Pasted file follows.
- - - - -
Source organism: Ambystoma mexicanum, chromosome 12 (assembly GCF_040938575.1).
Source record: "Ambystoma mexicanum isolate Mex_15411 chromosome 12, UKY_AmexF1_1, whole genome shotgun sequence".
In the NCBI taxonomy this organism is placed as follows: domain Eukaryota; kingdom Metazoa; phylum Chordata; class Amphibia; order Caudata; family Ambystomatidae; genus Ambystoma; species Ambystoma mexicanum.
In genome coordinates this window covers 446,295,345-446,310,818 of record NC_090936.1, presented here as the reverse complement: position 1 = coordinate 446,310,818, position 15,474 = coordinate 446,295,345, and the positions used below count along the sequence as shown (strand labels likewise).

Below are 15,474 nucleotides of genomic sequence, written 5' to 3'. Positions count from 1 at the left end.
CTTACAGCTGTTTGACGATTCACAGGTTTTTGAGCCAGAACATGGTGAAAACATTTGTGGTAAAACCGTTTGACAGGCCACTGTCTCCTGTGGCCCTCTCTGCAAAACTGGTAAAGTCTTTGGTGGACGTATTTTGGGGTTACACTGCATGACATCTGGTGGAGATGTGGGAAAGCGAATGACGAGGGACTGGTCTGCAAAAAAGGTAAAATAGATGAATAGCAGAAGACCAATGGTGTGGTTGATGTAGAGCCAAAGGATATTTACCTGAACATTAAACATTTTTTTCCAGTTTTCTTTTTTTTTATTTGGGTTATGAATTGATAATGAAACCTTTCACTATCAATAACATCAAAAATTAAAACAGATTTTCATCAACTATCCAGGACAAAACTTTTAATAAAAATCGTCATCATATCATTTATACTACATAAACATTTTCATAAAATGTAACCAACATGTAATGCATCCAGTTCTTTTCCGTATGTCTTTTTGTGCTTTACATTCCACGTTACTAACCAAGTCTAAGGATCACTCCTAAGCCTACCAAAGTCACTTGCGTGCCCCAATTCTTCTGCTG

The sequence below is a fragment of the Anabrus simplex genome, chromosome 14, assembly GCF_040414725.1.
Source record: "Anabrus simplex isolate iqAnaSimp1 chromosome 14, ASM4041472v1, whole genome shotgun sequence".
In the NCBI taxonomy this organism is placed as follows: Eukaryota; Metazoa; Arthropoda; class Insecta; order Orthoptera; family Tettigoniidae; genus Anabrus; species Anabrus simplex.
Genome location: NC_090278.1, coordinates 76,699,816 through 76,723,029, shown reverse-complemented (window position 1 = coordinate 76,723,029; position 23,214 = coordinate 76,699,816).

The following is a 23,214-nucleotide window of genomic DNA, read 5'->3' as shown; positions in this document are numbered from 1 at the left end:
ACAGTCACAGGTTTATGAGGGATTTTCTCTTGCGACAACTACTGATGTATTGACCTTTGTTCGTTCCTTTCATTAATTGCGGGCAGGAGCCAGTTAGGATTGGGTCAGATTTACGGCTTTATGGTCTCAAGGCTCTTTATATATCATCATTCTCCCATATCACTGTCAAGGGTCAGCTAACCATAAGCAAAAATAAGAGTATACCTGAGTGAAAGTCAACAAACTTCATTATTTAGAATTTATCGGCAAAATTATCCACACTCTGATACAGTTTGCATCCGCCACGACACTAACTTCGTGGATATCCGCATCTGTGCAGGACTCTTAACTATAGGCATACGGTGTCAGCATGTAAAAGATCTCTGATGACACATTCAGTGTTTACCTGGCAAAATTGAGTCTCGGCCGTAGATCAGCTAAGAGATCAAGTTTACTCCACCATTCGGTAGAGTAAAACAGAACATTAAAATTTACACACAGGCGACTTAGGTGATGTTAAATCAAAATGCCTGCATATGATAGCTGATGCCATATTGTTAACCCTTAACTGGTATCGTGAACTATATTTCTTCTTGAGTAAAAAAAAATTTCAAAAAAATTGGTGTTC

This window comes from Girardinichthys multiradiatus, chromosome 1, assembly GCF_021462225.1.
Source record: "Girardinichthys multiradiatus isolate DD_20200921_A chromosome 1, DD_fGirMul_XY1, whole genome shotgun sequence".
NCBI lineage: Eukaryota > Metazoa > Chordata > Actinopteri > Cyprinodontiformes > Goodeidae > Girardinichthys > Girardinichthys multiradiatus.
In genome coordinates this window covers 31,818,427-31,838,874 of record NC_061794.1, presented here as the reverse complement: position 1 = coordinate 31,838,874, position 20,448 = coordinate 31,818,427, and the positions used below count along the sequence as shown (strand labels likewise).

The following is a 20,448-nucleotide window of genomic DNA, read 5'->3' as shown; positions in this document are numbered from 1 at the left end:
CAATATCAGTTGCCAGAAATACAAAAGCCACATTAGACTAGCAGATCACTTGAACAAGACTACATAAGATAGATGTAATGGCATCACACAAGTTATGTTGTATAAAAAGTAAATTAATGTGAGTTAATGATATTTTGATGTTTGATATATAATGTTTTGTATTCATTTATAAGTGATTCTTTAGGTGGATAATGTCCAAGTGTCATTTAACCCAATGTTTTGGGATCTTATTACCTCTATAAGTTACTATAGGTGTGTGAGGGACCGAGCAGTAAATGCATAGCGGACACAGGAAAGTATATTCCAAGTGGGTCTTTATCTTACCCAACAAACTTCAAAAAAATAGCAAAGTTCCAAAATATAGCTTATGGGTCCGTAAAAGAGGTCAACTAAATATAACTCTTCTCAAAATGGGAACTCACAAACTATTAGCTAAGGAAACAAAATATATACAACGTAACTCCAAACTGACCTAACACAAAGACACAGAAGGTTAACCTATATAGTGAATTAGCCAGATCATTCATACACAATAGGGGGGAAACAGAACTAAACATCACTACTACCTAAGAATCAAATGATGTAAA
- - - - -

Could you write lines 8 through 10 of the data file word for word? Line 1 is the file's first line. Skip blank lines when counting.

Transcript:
Source record: "Anabrus simplex isolate iqAnaSimp1 chromosome 14, ASM4041472v1, whole genome shotgun sequence".
In the NCBI taxonomy this organism is placed as follows: Eukaryota; Metazoa; Arthropoda; class Insecta; order Orthoptera; family Tettigoniidae; genus Anabrus; species Anabrus simplex.
Genome location: NC_090278.1, coordinates 76,699,816 through 76,723,029, shown reverse-complemented (window position 1 = coordinate 76,723,029; position 23,214 = coordinate 76,699,816).